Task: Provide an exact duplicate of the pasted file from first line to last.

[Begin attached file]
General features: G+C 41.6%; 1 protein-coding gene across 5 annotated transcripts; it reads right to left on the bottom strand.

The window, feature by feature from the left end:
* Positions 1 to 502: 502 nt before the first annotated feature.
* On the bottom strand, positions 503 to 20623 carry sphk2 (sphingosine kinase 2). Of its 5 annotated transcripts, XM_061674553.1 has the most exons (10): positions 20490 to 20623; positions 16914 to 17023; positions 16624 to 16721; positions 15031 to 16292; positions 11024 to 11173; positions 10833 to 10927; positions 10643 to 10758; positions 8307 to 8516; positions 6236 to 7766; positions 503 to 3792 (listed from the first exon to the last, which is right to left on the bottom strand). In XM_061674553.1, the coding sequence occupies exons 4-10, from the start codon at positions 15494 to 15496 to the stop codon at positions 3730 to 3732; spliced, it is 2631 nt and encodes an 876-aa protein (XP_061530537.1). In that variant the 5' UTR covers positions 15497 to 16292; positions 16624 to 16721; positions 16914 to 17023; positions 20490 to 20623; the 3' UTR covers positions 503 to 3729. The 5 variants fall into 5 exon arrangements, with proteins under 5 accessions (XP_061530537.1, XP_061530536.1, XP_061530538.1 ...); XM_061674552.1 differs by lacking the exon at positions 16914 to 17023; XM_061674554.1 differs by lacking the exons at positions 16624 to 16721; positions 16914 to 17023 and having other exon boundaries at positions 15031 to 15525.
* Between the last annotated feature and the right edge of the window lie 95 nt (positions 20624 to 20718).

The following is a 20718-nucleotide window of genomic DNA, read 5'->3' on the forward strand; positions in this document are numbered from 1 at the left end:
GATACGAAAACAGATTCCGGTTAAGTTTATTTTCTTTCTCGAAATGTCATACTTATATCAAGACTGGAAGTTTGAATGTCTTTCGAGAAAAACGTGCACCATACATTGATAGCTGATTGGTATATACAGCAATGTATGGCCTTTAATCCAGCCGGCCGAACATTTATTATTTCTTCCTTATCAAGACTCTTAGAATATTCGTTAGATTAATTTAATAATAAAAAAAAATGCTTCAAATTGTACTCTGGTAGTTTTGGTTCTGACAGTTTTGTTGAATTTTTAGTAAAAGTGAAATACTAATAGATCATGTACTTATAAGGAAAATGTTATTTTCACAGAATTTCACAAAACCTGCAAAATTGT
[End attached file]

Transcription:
General features: G+C 41.6%; 1 protein-coding gene across 5 annotated transcripts; it reads right to left on the bottom strand.

The window, feature by feature from the left end:
* Positions 1 to 502: 502 nt before the first annotated feature.
* On the bottom strand, positions 503 to 20623 carry sphk2 (sphingosine kinase 2). Of its 5 annotated transcripts, XM_061674553.1 has the most exons (10): positions 20490 to 20623; positions 16914 to 17023; positions 16624 to 16721; positions 15031 to 16292; positions 11024 to 11173; positions 10833 to 10927; positions 10643 to 10758; positions 8307 to 8516; positions 6236 to 7766; positions 503 to 3792 (listed from the first exon to the last, which is right to left on the bottom strand). In XM_061674553.1, the coding sequence occupies exons 4-10, from the start codon at positions 15494 to 15496 to the stop codon at positions 3730 to 3732; spliced, it is 2631 nt and encodes an 876-aa protein (XP_061530537.1). In that variant the 5' UTR covers positions 15497 to 16292; positions 16624 to 16721; positions 16914 to 17023; positions 20490 to 20623; the 3' UTR covers positions 503 to 3729. The 5 variants fall into 5 exon arrangements, with proteins under 5 accessions (XP_061530537.1, XP_061530536.1, XP_061530538.1 ...); XM_061674552.1 differs by lacking the exon at positions 16914 to 17023; XM_061674554.1 differs by lacking the exons at positions 16624 to 16721; positions 16914 to 17023 and having other exon boundaries at positions 15031 to 15525.
* Between the last annotated feature and the right edge of the window lie 95 nt (positions 20624 to 20718).

The following is a 20718-nucleotide window of genomic DNA, read 5'->3' on the forward strand; positions in this document are numbered from 1 at the left end:
GATACGAAAACAGATTCCGGTTAAGTTTATTTTCTTTCTCGAAATGTCATACTTATATCAAGACTGGAAGTTTGAATGTCTTTCGAGAAAAACGTGCACCATACATTGATAGCTGATTGGTATATACAGCAATGTATGGCCTTTAATCCAGCCGGCCGAACATTTATTATTTCTTCCTTATCAAGACTCTTAGAATATTCGTTAGATTAATTTAATAATAAAAAAAAATGCTTCAAATTGTACTCTGGTAGTTTTGGTTCTGACAGTTTTGTTGAATTTTTAGTAAAAGTGAAATACTAATAGATCATGTACTTATAAGGAAAATGTTATTTTCACAGAATTTCACAAAACCTGCAAAATTGT